The Future’s Bright for Business Use of Wearable Technology

July 9, 2014

Posted by: IoT global network

Robin Duke-Woolley

Robin Duke-Woolley, Beecham Research

There is a tendency to think of Wearable Technology as directed entirely at the consumer market. This is not the case though. Increasingly, Wearable Technology is being used as part of business processes as well. Why? Because it can enable big improvements to  knowledge transfer, increase productivity, add new security and a host of other benefits in the work environment. It can be fun too.

Last year, Beecham Research published a new Wearable Technology Application Chart showing 7 key sectors and 28 different application groups where there were current products on the market. Today, we have published our new report on this market which includes a revised chart that now shows 8 sectors and 34 different application groups. Follow this link for a free download of the new chart. The new report is also available at this link.

The new sector is Business Operations and we have now included it as a separate sector partly because of its growth potential and also partly because it can now represent an important stage in the evolution of new product ideas. Take Google Glass for example – Google’s mobile head-up display. Condemned as a fashion faux pas in the high volume consumer market for its geeky appearance, that same device is now being used for customer service applications where it allows staff to offer a more personalised experience. Function matters more than style in business. Virgin Atlantic is one company trialling Glass for this.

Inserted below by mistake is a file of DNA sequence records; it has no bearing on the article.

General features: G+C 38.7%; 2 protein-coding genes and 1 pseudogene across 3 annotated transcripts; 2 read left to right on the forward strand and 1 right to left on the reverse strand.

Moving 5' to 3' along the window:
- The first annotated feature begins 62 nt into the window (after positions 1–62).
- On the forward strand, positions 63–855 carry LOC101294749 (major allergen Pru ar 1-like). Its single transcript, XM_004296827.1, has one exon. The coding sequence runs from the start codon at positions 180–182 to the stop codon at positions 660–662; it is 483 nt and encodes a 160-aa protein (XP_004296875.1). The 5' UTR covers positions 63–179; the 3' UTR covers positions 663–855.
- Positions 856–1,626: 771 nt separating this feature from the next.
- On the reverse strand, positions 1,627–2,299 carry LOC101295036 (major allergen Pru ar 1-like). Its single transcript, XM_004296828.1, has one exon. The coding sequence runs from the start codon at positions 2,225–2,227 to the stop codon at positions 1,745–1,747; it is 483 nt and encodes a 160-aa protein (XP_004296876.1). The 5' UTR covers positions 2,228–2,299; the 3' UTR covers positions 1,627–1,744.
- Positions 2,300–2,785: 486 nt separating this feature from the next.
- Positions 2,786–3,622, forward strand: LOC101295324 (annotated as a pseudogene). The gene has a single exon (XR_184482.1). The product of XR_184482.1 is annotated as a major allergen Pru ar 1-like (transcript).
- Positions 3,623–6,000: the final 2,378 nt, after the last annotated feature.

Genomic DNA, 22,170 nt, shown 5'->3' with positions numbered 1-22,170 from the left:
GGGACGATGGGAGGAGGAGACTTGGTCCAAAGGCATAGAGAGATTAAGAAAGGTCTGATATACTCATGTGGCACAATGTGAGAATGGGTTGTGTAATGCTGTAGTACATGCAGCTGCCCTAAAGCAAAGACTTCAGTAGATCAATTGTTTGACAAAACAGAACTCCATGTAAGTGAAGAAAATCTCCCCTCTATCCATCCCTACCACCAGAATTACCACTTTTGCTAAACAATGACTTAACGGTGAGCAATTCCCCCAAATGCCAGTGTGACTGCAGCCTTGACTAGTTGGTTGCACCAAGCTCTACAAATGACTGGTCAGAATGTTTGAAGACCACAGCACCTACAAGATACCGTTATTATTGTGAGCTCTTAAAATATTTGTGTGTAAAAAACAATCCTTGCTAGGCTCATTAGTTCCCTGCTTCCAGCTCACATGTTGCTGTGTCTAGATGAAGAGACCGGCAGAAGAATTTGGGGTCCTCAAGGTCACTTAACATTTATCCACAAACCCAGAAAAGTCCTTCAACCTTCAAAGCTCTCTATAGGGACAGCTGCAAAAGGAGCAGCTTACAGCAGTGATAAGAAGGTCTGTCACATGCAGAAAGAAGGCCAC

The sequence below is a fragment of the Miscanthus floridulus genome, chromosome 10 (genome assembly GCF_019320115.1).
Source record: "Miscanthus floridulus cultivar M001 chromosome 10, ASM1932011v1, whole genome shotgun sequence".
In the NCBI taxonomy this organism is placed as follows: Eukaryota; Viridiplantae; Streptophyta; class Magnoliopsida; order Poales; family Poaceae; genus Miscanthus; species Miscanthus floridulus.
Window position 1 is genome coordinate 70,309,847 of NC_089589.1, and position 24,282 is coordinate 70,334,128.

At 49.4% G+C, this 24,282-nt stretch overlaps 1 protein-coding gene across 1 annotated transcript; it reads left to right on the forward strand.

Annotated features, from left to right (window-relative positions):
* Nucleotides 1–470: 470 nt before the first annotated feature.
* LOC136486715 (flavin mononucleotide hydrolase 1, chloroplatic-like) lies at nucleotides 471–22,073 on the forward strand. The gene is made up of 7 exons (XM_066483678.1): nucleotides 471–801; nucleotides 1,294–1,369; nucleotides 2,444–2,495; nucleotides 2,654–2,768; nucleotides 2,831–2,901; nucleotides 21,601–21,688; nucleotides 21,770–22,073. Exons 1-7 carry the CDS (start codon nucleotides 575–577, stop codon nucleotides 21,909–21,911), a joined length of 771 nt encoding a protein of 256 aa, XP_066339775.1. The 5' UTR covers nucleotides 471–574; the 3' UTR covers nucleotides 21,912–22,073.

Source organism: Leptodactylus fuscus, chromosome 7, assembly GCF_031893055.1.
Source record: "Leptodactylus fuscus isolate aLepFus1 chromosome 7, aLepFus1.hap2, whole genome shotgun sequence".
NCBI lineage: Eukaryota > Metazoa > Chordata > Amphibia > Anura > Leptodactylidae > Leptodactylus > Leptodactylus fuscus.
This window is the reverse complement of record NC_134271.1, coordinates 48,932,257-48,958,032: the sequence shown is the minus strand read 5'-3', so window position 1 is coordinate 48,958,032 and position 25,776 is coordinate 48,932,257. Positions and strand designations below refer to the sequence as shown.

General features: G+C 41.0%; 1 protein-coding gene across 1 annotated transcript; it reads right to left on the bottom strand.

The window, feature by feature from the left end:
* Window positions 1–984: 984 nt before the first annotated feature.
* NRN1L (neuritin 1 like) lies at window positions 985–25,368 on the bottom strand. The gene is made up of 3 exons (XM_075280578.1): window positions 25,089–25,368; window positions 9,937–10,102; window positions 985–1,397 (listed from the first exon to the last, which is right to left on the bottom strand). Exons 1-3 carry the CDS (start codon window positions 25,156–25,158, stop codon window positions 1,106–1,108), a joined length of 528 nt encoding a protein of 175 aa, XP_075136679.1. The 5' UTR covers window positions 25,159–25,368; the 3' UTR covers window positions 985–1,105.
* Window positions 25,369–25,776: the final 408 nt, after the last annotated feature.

Other examples include Motorola’s Laser Ring Scanner, a bar code reader designed to be worn on the index finger, and Walt Disney World’s use of MagicBands throughout its resorts and theme parks providing a room key, park entry and money access.

In the work environment, fashion styling is not such a must have as in the consumer space. The emphasis is on improving business processes. If it looks great that’s a plus, but it’s not such a barrier if it looks a bit clunky. That means early designs that may not be ultra sleek have an opportunity to be tried out and perfected in the business environment first before being subjected to the style pressures of the consumer market – where, if anything, style matters more than function.

The business market for wearables is already large. As detailed in our latest report, we calculate it is about a third the size of the consumer market and growing strongly.